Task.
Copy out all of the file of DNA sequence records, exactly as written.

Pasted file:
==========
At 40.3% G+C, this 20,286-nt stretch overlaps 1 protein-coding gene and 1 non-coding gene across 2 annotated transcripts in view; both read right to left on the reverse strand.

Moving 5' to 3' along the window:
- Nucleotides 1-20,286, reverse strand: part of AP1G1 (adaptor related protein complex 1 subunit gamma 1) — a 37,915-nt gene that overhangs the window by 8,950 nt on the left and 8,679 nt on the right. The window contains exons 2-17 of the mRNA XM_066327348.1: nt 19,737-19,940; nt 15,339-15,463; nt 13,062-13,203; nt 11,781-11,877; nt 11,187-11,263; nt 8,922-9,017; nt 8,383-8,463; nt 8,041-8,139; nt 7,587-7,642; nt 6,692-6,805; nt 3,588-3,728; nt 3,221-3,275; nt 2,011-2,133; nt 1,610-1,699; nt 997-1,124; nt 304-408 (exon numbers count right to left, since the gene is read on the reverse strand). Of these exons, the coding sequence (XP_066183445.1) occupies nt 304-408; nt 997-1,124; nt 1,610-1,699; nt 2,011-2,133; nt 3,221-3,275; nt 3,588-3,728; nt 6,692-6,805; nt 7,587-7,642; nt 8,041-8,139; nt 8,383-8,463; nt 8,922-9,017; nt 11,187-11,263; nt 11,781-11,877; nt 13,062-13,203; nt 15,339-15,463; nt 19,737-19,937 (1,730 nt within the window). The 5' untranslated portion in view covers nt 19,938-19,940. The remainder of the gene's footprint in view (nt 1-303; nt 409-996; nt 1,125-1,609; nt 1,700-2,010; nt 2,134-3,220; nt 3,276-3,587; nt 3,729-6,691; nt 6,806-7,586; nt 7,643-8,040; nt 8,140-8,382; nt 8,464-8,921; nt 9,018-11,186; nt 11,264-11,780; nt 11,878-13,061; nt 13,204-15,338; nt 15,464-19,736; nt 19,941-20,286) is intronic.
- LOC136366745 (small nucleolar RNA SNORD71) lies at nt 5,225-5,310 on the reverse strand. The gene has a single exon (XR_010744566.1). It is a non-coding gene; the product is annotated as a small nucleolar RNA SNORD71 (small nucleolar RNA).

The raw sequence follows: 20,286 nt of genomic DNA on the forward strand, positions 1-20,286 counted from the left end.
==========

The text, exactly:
At 40.3% G+C, this 20,286-nt stretch overlaps 1 protein-coding gene and 1 non-coding gene across 2 annotated transcripts in view; both read right to left on the reverse strand.

Moving 5' to 3' along the window:
- Nucleotides 1-20,286, reverse strand: part of AP1G1 (adaptor related protein complex 1 subunit gamma 1) — a 37,915-nt gene that overhangs the window by 8,950 nt on the left and 8,679 nt on the right. The window contains exons 2-17 of the mRNA XM_066327348.1: nt 19,737-19,940; nt 15,339-15,463; nt 13,062-13,203; nt 11,781-11,877; nt 11,187-11,263; nt 8,922-9,017; nt 8,383-8,463; nt 8,041-8,139; nt 7,587-7,642; nt 6,692-6,805; nt 3,588-3,728; nt 3,221-3,275; nt 2,011-2,133; nt 1,610-1,699; nt 997-1,124; nt 304-408 (exon numbers count right to left, since the gene is read on the reverse strand). Of these exons, the coding sequence (XP_066183445.1) occupies nt 304-408; nt 997-1,124; nt 1,610-1,699; nt 2,011-2,133; nt 3,221-3,275; nt 3,588-3,728; nt 6,692-6,805; nt 7,587-7,642; nt 8,041-8,139; nt 8,383-8,463; nt 8,922-9,017; nt 11,187-11,263; nt 11,781-11,877; nt 13,062-13,203; nt 15,339-15,463; nt 19,737-19,937 (1,730 nt within the window). The 5' untranslated portion in view covers nt 19,938-19,940. The remainder of the gene's footprint in view (nt 1-303; nt 409-996; nt 1,125-1,609; nt 1,700-2,010; nt 2,134-3,220; nt 3,276-3,587; nt 3,729-6,691; nt 6,806-7,586; nt 7,643-8,040; nt 8,140-8,382; nt 8,464-8,921; nt 9,018-11,186; nt 11,264-11,780; nt 11,878-13,061; nt 13,204-15,338; nt 15,464-19,736; nt 19,941-20,286) is intronic.
- LOC136366745 (small nucleolar RNA SNORD71) lies at nt 5,225-5,310 on the reverse strand. The gene has a single exon (XR_010744566.1). It is a non-coding gene; the product is annotated as a small nucleolar RNA SNORD71 (small nucleolar RNA).

The raw sequence follows: 20,286 nt of genomic DNA on the forward strand, positions 1-20,286 counted from the left end.